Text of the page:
The truth is that Syria has ceased to have effective existence as a nation-state. At the same time, however, it cannot be regarded as a classical "ungoverned territory" because different chunks of it are under some measure of governance by foreign powers and their local surrogates and allies.

That makes Syria a complex geopolitical problem that cannot be solved with pie-in-the-sky legalistic gambits.

Today, Syrian territory is under some measure of control by five different players.

One segment is run by Russia, partly through private security companies, with the remnants of President Bashar al-Assad's regime as its local façade. Another segment is controlled by Turkey and its local Muslim Brotherhood allies. The United States and some NATO allies control a third segment with support from local ethnic Kurds. The Islamic Republic of Iran and its Afghan, Pakistani, Iraqi, Syrian and Lebanese "foreign legions" control a fourth chunk. The last chunk is held by the remnants of the ISIS and former foes turned allies among anti-Assad groups.

. . .

Amir Taheri was the executive editor-in-chief of the daily Kayhan in Iran from 1972 to 1979.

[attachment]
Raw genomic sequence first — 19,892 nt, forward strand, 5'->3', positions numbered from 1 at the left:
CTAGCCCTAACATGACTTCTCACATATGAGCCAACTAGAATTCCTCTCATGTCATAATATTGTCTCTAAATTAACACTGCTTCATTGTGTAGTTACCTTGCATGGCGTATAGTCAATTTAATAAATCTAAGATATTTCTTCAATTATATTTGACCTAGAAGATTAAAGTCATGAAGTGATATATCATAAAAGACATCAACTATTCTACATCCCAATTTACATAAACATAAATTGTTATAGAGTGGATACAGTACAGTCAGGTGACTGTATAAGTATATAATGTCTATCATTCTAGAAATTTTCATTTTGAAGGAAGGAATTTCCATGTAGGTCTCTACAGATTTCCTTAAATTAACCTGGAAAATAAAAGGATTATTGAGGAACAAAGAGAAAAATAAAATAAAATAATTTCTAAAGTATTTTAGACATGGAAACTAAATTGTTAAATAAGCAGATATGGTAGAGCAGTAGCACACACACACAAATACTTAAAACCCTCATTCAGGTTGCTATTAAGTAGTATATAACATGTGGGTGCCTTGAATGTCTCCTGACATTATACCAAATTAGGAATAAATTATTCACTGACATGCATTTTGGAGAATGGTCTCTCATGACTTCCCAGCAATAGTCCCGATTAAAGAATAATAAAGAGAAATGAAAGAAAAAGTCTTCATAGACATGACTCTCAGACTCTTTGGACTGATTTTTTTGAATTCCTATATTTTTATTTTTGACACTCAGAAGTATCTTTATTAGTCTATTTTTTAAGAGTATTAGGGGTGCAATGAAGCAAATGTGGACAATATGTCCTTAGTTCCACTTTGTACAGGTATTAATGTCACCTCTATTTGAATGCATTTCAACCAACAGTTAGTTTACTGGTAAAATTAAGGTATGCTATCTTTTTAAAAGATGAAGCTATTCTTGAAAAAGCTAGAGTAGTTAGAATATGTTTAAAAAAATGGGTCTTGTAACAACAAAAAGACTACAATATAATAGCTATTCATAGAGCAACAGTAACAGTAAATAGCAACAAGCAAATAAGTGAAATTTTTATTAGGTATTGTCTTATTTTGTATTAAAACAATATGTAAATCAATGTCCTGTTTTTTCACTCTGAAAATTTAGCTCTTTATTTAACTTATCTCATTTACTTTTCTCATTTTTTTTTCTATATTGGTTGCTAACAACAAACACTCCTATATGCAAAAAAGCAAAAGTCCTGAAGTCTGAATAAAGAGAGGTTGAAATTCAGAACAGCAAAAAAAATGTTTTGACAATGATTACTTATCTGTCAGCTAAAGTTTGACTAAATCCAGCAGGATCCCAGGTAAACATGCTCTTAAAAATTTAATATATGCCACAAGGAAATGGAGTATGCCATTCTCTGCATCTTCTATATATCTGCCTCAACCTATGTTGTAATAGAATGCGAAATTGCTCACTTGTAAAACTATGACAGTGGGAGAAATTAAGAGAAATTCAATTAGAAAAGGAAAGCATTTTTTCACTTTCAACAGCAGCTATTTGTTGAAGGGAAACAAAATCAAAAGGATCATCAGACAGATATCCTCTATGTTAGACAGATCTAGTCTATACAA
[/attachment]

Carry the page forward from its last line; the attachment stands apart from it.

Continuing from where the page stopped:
The Islamic Revolution in Iran happened in 1978, which probably explains why Amir stopped being the editor-in-chief.

Half a million lives is a considerable loss. That's almost 3% of the population.

I wonder if cutting the country up into five smaller fiefdoms might help. The old English guy's video on multiculturalism kind of explains why Assad was such a hard ass - it was the only way he could hold the country together. Not quite sure what happened. Was it ISIS or some other outside power that upset the apple cart, or did he suddenly become soft? Not that it matters now. Right now it is a battlefield for a proxy war between the USA and Russia, not that we'll ever admit it.

Saturday, October 23, 2021

L-70 anti-aircraft guns

L-70 anti-aircraft gun

Talks between India and China have broken down and two are preparing for a high altitude fight. India has upgraded their L-70 anti-aircraft gun to be able to shoot down drones. The L-70 is basically the same Bofors 40mm gun that has been in use since the 1930s. What got my attention is that it can shoot 300 rounds per minute. Actually it is extremely unlikely that it could keep that up that rate for more than a few seconds. Shells come in clips of five which are loaded by hand. You would need a well trained crew to keep that thing fed if it was firing continuously. And if you did manage to fire for more than a few seconds, overheating the barrel would become a problem. A better measure would be five rounds per second. If you can't hit a drone with five rounds, more is not going to help. I looked for a video, but I did not find a good one. Here's a good pic.